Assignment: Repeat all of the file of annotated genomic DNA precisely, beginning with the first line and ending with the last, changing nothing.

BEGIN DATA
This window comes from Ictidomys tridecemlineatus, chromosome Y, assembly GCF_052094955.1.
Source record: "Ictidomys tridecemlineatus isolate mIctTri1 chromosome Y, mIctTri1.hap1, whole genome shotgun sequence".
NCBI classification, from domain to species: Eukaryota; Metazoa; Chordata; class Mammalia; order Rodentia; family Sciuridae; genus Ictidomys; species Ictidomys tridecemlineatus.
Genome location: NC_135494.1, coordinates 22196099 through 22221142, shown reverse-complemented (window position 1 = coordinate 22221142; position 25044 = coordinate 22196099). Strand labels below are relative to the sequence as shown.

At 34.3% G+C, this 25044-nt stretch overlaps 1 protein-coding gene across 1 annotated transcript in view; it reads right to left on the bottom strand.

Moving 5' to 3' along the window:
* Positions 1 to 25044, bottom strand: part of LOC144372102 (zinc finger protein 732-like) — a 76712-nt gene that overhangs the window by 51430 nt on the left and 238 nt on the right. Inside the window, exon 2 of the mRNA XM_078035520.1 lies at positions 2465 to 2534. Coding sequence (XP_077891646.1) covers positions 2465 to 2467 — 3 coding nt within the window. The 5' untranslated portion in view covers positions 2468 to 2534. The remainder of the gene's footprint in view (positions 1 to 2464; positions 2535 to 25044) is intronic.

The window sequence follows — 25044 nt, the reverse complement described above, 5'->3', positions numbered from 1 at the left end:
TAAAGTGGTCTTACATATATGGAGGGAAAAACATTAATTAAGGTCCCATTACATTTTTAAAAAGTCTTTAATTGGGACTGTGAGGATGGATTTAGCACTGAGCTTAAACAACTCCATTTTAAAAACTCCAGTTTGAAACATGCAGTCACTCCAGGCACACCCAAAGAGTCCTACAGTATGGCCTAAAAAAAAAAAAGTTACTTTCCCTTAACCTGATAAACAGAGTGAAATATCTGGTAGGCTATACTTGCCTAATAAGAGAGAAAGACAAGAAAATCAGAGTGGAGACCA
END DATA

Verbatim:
This window comes from Ictidomys tridecemlineatus, chromosome Y, assembly GCF_052094955.1.
Source record: "Ictidomys tridecemlineatus isolate mIctTri1 chromosome Y, mIctTri1.hap1, whole genome shotgun sequence".
NCBI classification, from domain to species: Eukaryota; Metazoa; Chordata; class Mammalia; order Rodentia; family Sciuridae; genus Ictidomys; species Ictidomys tridecemlineatus.
Genome location: NC_135494.1, coordinates 22196099 through 22221142, shown reverse-complemented (window position 1 = coordinate 22221142; position 25044 = coordinate 22196099). Strand labels below are relative to the sequence as shown.

At 34.3% G+C, this 25044-nt stretch overlaps 1 protein-coding gene across 1 annotated transcript in view; it reads right to left on the bottom strand.

Moving 5' to 3' along the window:
* Positions 1 to 25044, bottom strand: part of LOC144372102 (zinc finger protein 732-like) — a 76712-nt gene that overhangs the window by 51430 nt on the left and 238 nt on the right. Inside the window, exon 2 of the mRNA XM_078035520.1 lies at positions 2465 to 2534. Coding sequence (XP_077891646.1) covers positions 2465 to 2467 — 3 coding nt within the window. The 5' untranslated portion in view covers positions 2468 to 2534. The remainder of the gene's footprint in view (positions 1 to 2464; positions 2535 to 25044) is intronic.

The window sequence follows — 25044 nt, the reverse complement described above, 5'->3', positions numbered from 1 at the left end:
TAAAGTGGTCTTACATATATGGAGGGAAAAACATTAATTAAGGTCCCATTACATTTTTAAAAAGTCTTTAATTGGGACTGTGAGGATGGATTTAGCACTGAGCTTAAACAACTCCATTTTAAAAACTCCAGTTTGAAACATGCAGTCACTCCAGGCACACCCAAAGAGTCCTACAGTATGGCCTAAAAAAAAAAAAGTTACTTTCCCTTAACCTGATAAACAGAGTGAAATATCTGGTAGGCTATACTTGCCTAATAAGAGAGAAAGACAAGAAAATCAGAGTGGAGACCA